Uber eyes smaller cities, investment to take on rival
Uber is looking to expand further into China's lower-tier cities, where business has been growing faster than in top-tier cities.
Uber is looking to expand further into China's lower-tier cities, where business has been growing faster than in top-tier cities, CEO Travis Kalanick has said.
"We are seeing [second- and third-tier cities] grow far faster than the first-tier cities, so we are really excited about expanding there," said Kalanick in the World Economic Forum, which is being held through Thursday in the northern Chinese city of Tianjin.
Uber has announced plans to expand its ride-hailing service to 100 Chinese cities this year. It now operates in nearly 60 cities, including many lower-tier cities also targeted by domestic rival Didi.
Uber has secured over USD 6 billion in its latest funding round. Liu Zhen, Uber China's head of strategy, said this month that most of the money raised will be used to fund Uber's operations in China.
While the company has generated over 1 billion dollars in profits from its top 30 cities, Kalanick said it has not yet made money in any Chinese cities where the company operates, even though it provides more trips in China than any other country.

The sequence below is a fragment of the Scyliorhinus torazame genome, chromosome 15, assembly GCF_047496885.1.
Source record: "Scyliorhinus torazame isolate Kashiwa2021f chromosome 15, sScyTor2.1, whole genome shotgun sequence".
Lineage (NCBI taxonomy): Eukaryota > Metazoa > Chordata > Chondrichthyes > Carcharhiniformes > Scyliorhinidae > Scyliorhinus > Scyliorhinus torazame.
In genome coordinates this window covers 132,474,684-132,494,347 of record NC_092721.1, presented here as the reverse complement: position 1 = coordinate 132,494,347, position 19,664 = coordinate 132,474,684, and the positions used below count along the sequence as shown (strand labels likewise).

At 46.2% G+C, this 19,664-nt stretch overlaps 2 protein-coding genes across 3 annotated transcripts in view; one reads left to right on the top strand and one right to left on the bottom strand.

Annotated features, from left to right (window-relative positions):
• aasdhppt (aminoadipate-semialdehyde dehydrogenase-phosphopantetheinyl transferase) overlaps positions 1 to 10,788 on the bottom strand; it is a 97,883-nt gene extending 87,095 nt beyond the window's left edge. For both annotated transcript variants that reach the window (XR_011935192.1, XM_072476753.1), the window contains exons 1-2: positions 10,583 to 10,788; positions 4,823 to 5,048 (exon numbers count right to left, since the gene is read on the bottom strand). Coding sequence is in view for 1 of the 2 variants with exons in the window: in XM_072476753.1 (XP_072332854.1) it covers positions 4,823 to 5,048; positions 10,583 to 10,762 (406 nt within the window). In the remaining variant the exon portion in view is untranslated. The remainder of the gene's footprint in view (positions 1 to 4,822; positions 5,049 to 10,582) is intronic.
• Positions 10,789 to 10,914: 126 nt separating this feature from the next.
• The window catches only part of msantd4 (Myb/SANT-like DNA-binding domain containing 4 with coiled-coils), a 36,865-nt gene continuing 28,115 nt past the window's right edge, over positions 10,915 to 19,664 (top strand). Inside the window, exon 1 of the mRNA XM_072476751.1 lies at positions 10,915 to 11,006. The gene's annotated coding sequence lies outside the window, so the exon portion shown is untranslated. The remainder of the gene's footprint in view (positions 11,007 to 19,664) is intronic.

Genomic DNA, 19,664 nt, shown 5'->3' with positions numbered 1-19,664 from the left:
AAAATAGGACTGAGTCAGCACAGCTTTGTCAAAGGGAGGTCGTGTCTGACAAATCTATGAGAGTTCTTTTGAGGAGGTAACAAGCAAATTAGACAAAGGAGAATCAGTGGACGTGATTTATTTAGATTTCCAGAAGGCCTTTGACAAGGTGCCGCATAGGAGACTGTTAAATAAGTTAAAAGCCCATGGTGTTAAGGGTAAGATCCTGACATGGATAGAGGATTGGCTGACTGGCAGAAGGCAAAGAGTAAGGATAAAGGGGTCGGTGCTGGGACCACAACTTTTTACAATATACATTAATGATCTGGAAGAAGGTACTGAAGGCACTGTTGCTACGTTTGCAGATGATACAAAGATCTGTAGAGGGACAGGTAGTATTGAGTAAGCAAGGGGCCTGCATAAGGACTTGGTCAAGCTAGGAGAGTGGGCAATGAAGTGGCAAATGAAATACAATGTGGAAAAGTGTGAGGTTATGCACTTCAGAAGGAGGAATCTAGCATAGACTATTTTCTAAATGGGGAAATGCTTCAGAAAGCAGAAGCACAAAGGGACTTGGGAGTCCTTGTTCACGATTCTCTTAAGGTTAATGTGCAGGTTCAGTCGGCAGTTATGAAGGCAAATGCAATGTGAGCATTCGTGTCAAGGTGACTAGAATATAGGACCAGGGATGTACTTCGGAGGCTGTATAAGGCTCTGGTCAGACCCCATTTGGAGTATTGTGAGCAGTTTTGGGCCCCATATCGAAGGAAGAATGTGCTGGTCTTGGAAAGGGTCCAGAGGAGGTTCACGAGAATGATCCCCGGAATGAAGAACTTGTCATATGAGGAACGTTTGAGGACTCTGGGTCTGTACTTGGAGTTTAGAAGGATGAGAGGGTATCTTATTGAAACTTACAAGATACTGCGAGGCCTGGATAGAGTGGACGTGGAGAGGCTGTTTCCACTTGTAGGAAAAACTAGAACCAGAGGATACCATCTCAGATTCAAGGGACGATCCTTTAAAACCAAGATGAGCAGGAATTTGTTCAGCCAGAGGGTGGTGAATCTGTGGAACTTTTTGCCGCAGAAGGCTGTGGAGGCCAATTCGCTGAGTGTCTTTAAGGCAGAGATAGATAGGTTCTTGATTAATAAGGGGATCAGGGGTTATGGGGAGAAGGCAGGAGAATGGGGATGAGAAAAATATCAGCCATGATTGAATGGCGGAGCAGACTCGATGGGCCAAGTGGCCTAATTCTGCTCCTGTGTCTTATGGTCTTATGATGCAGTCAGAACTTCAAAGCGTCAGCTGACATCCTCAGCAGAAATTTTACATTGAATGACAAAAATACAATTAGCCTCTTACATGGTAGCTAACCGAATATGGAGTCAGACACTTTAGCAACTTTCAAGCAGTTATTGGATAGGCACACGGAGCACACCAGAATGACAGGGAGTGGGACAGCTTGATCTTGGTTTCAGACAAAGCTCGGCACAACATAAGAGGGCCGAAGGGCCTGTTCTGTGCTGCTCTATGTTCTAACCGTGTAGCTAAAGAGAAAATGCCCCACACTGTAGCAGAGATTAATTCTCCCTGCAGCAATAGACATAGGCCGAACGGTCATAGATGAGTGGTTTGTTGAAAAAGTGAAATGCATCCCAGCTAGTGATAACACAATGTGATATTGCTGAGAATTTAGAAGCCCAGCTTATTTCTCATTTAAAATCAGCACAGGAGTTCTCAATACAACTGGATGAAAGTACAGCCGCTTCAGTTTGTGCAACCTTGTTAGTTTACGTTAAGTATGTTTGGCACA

The strong demand for better transportation in lower-tier Chinese cities also gives Uber more breathing room than in bigger cities, where Didi dominates.
"I lose half an hour of sleep every night because of competition for China," Kalanick said.
A growing number of automakers are placing bets on ride-hailing firms. Toyota has invested in Uber, while Volkswagen has bought a stake in Gett in Europe and General Motors has backed Lyft in the United States.
To keep up with rival Didi, Kalanick said it must continue investment in China.
Earlier this month, Didi announced USD 4.5 billion in equity financing, including USD 1 billion from Apple.
However, Kalanick would love to see the funding race end sooner.
"We all have to be sustainable at some point, and I can't wait till that happens. But for the time being, we are going to keep investing."
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